2. In your website’s internal search bar, type the word “seo” and click “search”
  3. You will be redirected to your website’s internal search landing page
  4. Look at the URL on the landing page (see screenshot below)
  5. You will see your search term, along with these characters: “?”, “random letter”, and “=”
  6. The letter before the equal sign (“=”) is your website’s query parameter
  7. Enter this value into the appropriate box in GA
  8. Click save

moz-10.png

EXAMPLE

Search query: seo

Landing URL: http://webris.org/?s=seo

Parameter
: ?s=seo

What to enter in GA: s

Screen Shot 2015-05-10 at 12.25.51 PM

GA
will not post-date searches. In other words, searches that took place before you set up reporting won’t populate. You will only get data from searches occur going forward.

For this reason, you’ll need to wait about 30 days after setting up site search tracking in GA before analyzing the site search data. Otherwise, you won’t have sufficient data to conduct meaningful analysis.

Analyzing the site search data

To access your site search data, navigate to
Behavior > Behavior Flow > Site Search in GA.

There are five reports under Site Search:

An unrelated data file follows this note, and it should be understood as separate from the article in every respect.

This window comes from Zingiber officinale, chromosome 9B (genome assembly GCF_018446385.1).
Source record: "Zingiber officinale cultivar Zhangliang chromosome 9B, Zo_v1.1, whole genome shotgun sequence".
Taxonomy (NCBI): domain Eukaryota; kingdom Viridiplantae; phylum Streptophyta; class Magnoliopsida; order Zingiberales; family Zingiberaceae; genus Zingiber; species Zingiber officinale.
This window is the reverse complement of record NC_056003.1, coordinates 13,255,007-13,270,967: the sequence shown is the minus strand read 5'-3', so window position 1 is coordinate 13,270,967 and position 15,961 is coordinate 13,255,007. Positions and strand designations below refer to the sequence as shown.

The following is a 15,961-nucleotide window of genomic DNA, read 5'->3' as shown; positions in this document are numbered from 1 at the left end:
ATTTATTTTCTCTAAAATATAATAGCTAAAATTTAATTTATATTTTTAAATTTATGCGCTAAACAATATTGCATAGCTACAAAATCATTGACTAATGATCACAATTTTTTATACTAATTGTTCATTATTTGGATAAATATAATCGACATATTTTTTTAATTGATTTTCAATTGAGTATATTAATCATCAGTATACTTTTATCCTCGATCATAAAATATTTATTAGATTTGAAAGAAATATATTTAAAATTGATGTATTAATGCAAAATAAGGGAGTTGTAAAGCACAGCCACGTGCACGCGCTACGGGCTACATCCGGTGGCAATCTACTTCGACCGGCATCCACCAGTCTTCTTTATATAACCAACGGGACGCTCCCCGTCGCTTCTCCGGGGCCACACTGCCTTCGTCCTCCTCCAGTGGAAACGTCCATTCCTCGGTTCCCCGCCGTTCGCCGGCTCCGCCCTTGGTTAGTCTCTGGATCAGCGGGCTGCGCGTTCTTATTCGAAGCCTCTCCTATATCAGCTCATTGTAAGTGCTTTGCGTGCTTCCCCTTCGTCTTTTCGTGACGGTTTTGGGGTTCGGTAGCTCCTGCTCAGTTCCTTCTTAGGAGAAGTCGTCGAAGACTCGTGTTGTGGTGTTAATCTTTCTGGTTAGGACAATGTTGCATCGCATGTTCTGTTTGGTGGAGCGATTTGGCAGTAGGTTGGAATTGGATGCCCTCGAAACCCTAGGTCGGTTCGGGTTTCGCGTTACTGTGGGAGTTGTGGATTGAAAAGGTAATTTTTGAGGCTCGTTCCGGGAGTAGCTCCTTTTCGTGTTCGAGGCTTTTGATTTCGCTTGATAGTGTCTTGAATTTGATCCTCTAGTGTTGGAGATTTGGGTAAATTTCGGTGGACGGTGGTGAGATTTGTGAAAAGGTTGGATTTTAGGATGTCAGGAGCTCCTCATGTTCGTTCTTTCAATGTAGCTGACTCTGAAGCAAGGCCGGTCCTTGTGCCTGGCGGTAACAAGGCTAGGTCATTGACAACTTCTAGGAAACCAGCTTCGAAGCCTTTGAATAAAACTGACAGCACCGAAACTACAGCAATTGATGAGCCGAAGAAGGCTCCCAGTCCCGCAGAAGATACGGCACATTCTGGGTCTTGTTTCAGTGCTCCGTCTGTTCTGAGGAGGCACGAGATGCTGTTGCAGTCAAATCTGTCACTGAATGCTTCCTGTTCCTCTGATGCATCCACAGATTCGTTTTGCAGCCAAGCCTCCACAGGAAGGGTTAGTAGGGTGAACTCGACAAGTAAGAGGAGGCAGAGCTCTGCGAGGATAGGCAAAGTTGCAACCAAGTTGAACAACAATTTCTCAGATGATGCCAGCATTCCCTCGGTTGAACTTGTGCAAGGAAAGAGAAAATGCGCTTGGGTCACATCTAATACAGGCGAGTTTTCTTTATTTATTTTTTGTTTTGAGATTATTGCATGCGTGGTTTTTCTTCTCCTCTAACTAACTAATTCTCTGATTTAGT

1. Overview
  2. Usage
  3. Search Terms
  4. Pages
  5. Any/All Reports (Segments)

Report #1: Overview

How to get there: Behavior > Behavior Flow > Site Search > Overview

What the report tells us:
Lists the high-level metrics related to your site’s internal search

Potential insights:

  • Visits With Site Search, % Search Exits, and % Search Refinements: When looked at together, these metrics can tell you a lot about how visitors are finding content. If all three numbers are high, it likely means users can’t find what they‘re looking for.
  • Time after Search and Average Search Depth: Conversely, if these two metrics are high, it probably means users find a lot of value in your site search.
  • Overview (graph): Pay close attention to spikes and surges in internal searches. Were you running campaigns during this time? Use traffic segments to dig into causation.

Screen Shot 2015-05-10 at 12.22.50 PM


Report #2: Usage

How to get there: Behavior > Behavior Flow > Site Search > Usage

What the report tells us:
User journeys that used site search vs. those who didn’t

Potential insights: